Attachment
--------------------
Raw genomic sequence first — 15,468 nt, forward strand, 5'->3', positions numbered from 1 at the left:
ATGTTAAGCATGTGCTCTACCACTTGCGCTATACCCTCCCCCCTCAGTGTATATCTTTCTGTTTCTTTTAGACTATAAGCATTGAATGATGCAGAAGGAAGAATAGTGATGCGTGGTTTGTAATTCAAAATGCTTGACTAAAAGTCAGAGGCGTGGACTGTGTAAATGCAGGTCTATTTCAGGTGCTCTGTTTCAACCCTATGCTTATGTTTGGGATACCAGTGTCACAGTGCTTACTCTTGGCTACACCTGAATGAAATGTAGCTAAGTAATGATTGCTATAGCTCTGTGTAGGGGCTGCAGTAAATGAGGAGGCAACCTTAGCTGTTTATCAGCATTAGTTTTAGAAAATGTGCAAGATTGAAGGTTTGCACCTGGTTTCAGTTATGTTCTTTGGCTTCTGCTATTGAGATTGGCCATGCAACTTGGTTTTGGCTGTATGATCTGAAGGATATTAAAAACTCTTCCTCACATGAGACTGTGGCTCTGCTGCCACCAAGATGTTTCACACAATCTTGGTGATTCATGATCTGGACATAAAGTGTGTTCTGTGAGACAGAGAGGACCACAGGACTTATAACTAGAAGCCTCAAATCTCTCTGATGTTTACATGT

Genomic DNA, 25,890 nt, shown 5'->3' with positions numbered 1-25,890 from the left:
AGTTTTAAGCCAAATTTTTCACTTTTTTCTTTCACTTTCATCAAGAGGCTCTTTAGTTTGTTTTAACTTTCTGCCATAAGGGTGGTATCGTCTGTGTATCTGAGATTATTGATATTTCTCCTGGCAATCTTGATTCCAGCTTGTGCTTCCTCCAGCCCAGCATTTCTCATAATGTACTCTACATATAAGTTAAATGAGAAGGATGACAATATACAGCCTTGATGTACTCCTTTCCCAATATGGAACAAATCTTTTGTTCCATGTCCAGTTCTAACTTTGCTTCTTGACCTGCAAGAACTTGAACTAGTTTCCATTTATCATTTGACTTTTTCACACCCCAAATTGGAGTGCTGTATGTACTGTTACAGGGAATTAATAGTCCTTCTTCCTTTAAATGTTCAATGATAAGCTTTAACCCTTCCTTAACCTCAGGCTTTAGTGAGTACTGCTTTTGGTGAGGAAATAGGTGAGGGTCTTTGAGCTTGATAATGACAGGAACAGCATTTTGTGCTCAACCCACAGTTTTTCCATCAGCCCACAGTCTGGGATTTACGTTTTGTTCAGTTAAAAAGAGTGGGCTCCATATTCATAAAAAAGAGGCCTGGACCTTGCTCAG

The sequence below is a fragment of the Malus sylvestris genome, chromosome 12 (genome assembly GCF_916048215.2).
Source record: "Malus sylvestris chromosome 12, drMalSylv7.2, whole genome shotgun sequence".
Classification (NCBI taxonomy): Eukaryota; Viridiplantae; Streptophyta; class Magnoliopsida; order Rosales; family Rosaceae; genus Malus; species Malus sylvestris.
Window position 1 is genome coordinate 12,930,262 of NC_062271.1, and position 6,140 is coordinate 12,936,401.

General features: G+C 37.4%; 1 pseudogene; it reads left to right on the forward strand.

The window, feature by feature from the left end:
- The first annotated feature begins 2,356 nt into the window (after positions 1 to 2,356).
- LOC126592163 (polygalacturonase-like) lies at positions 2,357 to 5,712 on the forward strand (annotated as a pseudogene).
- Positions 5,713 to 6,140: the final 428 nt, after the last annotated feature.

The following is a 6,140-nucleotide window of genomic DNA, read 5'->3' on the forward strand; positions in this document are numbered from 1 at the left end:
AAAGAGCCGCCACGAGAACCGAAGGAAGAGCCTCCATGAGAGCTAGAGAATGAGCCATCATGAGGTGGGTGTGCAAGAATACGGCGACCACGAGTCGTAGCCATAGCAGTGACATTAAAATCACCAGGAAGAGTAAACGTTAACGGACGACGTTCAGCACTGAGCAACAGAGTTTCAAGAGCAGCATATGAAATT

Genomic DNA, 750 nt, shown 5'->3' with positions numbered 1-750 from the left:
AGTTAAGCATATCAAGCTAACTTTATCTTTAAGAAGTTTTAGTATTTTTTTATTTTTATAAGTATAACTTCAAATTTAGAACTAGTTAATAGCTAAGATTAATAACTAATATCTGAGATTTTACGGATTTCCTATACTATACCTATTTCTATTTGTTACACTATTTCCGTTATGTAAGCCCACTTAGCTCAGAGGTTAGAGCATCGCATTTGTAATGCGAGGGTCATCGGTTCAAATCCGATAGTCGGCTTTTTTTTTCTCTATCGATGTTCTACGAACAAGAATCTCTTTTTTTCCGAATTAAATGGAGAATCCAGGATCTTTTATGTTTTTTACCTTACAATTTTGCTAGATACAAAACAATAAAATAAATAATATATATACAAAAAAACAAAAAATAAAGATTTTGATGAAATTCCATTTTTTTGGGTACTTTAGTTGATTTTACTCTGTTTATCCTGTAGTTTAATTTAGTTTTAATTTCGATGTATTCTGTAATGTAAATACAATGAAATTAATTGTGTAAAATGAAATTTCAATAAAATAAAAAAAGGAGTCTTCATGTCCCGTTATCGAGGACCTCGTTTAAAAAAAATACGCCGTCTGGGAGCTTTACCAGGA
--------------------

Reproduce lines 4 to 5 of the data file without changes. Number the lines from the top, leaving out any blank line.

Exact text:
AGTTTTAAGCCAAATTTTTCACTTTTTTCTTTCACTTTCATCAAGAGGCTCTTTAGTTTGTTTTAACTTTCTGCCATAAGGGTGGTATCGTCTGTGTATCTGAGATTATTGATATTTCTCCTGGCAATCTTGATTCCAGCTTGTGCTTCCTCCAGCCCAGCATTTCTCATAATGTACTCTACATATAAGTTAAATGAGAAGGATGACAATATACAGCCTTGATGTACTCCTTTCCCAATATGGAACAAATCTTTTGTTCCATGTCCAGTTCTAACTTTGCTTCTTGACCTGCAAGAACTTGAACTAGTTTCCATTTATCATTTGACTTTTTCACACCCCAAATTGGAGTGCTGTATGTACTGTTACAGGGAATTAATAGTCCTTCTTCCTTTAAATGTTCAATGATAAGCTTTAACCCTTCCTTAACCTCAGGCTTTAGTGAGTACTGCTTTTGGTGAGGAAATAGGTGAGGGTCTTTGAGCTTGATAATGACAGGAACAGCATTTTGTGCTCAACCCACAGTTTTTCCATCAGCCCACAGTCTGGGATTTACGTTTTGTTCAGTTAAAAAGAGTGGGCTCCATATTCATAAAAAAGAGGCCTGGACCTTGCTCAG

The sequence below is a fragment of the Malus sylvestris genome, chromosome 12 (genome assembly GCF_916048215.2).